jo skates

Skating in the key of life

What do the blades say?


Every so often I realize that it’s up to me to change what I do in my life. No one is going to make me get more sleep or start on my new big work project or consume more kale. These things don’t just happen, even though they are good ideas.

This is true on the ice as well. Even though my coaches give me lots of helpful corrections and advice, it’s really up to me to make these changes if I want to skate better.

This week I’ve been noticing how my new blades are way more responsive than my old ones. I compare it to when my son got a longer bow for his cello; though harder to control, it immediately presented more expressive possibilities and range. These blades are way faster, and have much more of a rocker. I can change my foot position and instantly deepen or change my edge.

This is a little scary. Actually, it’s a lot scary. Laurie and I spent this week’s lesson on stroking and progressives, and much of it was terrifying. Here are my notes:

  • stroking: work on stretching and maintaining turned-out tension in free leg position (don’t let your calf spiral in). After you release the free leg, work on having a more precise free foot position (bring in the foot behind, load, and push)
  • forward progressives: listen for the noise of the free foot coming in (this tells you that something is wrong).  Make sure you get to an inside edge immediately (articulate your ankle). Also, don’t cross over: the inside edge hits slightly “outside” the circle. On the release, think of the knee leading and bending.
  • back progressives: head position (check that your head is not down and too far around). Make sure you stroke out at an angle; define each stroke with a good free leg extension. When pushing to back inside edge, bring in free leg in a circular motion.

Okay, those notes don’t capture the fear factor at all. The scary part is that I am so used to just setting my feet down on a comparatively flat surface, and now it’s get on a real edge or die.

These new blades tell me that it’s my responsibility to get on the correct part of my blade. They are speaking loudly and clearly: this doesn’t just happen by stepping onto my blade in a relatively genteel fashion.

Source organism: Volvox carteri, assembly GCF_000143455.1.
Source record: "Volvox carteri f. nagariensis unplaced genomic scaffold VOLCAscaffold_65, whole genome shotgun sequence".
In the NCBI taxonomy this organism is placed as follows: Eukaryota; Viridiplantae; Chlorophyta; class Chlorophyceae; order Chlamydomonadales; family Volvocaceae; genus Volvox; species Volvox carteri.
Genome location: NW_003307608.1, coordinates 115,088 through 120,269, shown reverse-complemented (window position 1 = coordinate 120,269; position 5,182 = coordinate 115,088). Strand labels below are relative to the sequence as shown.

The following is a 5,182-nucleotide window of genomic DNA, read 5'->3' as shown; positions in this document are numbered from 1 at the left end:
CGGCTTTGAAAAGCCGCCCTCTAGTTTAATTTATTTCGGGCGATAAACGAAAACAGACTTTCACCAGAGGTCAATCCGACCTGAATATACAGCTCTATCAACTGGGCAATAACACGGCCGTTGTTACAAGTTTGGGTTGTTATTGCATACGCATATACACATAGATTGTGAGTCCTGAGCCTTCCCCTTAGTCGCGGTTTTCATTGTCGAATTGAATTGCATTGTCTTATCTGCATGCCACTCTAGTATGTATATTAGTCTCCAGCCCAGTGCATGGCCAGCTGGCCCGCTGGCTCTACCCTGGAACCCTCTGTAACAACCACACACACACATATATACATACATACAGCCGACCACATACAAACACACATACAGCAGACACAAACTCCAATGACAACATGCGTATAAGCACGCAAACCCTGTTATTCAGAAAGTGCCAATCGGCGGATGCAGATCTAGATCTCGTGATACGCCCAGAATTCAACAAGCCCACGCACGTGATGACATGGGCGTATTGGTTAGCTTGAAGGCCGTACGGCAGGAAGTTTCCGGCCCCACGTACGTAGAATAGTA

All the basics have to be there already. Of course I have to activate all the correct muscles to make my edges happen dynamically (ooh, I sound like Eric Franklin!). I have to use my feet and ankles, and apply pressure down into the ice, rather than just thinking about balancing my body above my feet. I have to make like a vacuum cleaner, actively sucking each new edge into place (Noo-Noo!) And let’s not forget the dorsal fin.

My blades are also saying that they can do a lot more than basics now, if I will just put myself out there.

I like to think that my old blades talked to me as well, encouraging me to stick with skating even when I felt really off balance. “We’ll catch you, Jo! You’ll be okay!” The new ones have no patience for words of comfort: no more minivan, no more mac-and-cheese, no more cozy blanket. They’re telling me that I need more extension, deeper knee and ankle bend, more speed, quicker transitions, better edges. In other words, I need to get myself in gear, ’cause we’re going for quite a ride.

And it’s only been three days. What kinds of conversations will we be having in a month? A year? I reckon they won’t be about kale!



Author: Joskates

Don't see me on the ice? I may be in the classroom or at the theater, or hanging out with my family and friends.

2 thoughts on “What do the blades say?

  1. So happy to hear that your new blades are more responsive, Jo! It’s funny that with old equipment, we could always blame our mistakes on bad blades, boots, etc. But with new equipment, it’s now user error! 🙂


  2. User error, I love it! I expect quite a bit of that before I get it right. Thanks, Eva!


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